You can show the world that ‘everyone gets to go’, simply by showing up. Your presence strengthens your family, and the community.

Temple Gradin once said that the most important thing people did for her was exposing her to new things. Grandin, currently a faculty member with Animal Sciences in the College of Agricultural Sciences at Colorado State University, is one of the first individuals on the autism spectrum to document the insights she gained from her personal experience with autism.

According to the National Autistic Society, 70% of families impacted by autism are socially isolated. Many families impacted by other disabilities have the same plight. It’s easy to stay home. While activities outside of the house seem difficult and unpredictable, we urge you and your family to make leaving your home a priority. Studies show that doing so is extremely important, not only because it exposes the individual with a disability to new things, but it enhances the growth of the entire family and the community.


An article entitled Growing Up Alongside a Sibling with a Disability by the New York Times says that isolation is one the major issues that siblings of children with autism and intellectual disabilities face. Siblings of isolated families exhibit a pattern of loneliness, peer problems and depression, from as young as age five. Part of the solution to mitigate this potential behavior is through regular integration into society.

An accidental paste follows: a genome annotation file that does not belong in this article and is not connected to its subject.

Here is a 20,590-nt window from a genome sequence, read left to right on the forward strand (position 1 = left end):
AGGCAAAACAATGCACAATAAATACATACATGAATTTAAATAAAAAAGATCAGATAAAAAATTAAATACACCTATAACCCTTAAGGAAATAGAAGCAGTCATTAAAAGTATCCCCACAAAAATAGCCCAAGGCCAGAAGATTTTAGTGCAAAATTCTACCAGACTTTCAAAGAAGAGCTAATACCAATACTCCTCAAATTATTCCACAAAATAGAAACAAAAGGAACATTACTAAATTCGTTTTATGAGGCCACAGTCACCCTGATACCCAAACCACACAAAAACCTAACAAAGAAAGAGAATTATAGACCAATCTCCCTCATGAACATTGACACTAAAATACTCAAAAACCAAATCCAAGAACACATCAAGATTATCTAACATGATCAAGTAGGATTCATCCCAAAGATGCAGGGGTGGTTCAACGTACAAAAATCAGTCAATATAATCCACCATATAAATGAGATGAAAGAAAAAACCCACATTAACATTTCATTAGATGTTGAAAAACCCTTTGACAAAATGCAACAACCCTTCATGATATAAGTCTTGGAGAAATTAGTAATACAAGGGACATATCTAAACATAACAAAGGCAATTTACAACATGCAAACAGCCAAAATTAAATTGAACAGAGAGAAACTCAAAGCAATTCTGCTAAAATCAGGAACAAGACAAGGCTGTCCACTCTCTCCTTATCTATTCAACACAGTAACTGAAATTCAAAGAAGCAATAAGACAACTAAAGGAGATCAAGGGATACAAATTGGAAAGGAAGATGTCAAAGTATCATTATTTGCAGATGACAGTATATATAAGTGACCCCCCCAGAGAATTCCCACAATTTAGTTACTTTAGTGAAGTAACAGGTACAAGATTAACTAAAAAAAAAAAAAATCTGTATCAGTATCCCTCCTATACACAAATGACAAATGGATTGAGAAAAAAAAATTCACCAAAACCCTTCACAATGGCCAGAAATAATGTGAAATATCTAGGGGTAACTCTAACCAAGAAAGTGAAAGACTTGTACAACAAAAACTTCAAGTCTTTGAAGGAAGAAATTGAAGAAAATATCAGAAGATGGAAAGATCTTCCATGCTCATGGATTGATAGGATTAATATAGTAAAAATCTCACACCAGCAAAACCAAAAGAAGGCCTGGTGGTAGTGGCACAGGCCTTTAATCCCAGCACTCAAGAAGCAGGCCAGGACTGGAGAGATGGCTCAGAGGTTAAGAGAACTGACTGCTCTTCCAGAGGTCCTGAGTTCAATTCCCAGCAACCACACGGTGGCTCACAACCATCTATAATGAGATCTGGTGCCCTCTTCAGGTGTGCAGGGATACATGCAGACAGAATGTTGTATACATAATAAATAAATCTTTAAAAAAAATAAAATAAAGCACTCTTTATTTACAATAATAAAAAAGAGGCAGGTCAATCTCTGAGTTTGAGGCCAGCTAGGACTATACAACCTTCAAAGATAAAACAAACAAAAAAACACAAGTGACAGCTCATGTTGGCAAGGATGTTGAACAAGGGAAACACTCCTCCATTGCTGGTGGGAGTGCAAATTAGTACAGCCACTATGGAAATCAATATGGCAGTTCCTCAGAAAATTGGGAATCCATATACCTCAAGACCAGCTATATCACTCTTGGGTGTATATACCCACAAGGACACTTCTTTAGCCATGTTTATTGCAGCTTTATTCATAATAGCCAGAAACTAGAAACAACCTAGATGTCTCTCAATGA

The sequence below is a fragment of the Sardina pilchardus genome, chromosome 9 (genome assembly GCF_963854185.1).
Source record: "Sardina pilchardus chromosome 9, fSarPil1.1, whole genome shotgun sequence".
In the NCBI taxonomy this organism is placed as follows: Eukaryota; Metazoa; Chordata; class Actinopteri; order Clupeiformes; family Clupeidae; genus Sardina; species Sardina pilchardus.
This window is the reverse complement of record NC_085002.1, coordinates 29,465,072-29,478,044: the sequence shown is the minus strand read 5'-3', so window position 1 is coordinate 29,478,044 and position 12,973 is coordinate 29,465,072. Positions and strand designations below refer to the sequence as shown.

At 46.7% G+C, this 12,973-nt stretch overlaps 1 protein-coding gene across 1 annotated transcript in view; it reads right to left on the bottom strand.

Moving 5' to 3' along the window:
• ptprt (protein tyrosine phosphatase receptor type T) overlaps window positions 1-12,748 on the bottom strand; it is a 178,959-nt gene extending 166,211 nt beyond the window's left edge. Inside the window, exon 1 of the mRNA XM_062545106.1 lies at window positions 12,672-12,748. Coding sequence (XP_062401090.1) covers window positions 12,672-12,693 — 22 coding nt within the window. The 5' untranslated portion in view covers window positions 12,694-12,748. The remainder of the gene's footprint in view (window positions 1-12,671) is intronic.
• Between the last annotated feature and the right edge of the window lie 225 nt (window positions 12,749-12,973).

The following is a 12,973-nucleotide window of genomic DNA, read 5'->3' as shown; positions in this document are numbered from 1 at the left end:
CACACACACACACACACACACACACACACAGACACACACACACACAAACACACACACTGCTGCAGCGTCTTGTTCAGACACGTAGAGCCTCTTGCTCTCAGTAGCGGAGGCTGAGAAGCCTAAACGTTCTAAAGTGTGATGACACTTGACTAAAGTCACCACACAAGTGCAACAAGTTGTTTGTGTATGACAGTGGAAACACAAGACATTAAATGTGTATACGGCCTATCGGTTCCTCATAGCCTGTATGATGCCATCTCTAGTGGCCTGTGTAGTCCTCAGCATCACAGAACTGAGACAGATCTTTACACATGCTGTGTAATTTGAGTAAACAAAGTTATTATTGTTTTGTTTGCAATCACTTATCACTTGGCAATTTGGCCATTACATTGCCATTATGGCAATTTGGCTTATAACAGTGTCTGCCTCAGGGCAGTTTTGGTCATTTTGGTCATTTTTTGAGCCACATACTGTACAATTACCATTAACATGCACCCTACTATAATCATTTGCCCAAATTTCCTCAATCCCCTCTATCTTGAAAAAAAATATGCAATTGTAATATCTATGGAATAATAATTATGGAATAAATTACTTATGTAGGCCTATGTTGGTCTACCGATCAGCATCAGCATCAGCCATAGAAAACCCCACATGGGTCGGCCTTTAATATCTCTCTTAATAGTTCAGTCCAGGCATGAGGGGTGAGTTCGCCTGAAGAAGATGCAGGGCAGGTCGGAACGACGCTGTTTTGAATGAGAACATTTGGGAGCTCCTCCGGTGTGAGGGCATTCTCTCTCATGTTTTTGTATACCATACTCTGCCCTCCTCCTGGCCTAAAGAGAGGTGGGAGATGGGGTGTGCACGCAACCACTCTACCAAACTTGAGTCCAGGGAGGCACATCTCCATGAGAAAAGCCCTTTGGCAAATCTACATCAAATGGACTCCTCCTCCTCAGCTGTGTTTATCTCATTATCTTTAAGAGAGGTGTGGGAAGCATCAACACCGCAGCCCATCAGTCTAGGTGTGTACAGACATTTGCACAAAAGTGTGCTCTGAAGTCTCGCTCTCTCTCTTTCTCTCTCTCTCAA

The article’s study also noted that some children experienced less resentment toward their special-needs siblings if their family did one of two things. First, families should set equal expectations of all siblings as best they can with respect to behavior and chores, for example. Second, they should have a family life that revolves around something other than the disability. This could be a shared activity like camping or music, or an organization or faith community in which the whole family can participate.


Society learns how to serve the disability community better when we decide show up. And, communities are significantly uplifted and unified when they make conscious efforts towards the inclusion of all unique individuals. Pal Experiences makes it easier for families impacted by disabilities to be present by lightening the anxiety that comes with venturing off to new places. We partner with popular businesses, events, venues and recreational sites which become Pal Places – safe spaces for people with disabilities, sensory limitations, and anxiety inducing traumas to explore comfortably.

Pal Places provide ‘know before you go’ accessibility tools to guests with developmental disabilities. Our Empowering Resources include a custom video showcasing a social story, digital guides, and on-site resources that decrease anxiety by explaining what to expect, ultimately supporting people with developmental disabilities and the ones closest to them.


Remember, it is infinitely easier to stay home, but life happens outside. We are committed to your inclusion, and hope that you find our resources useful in getting out into the world more often.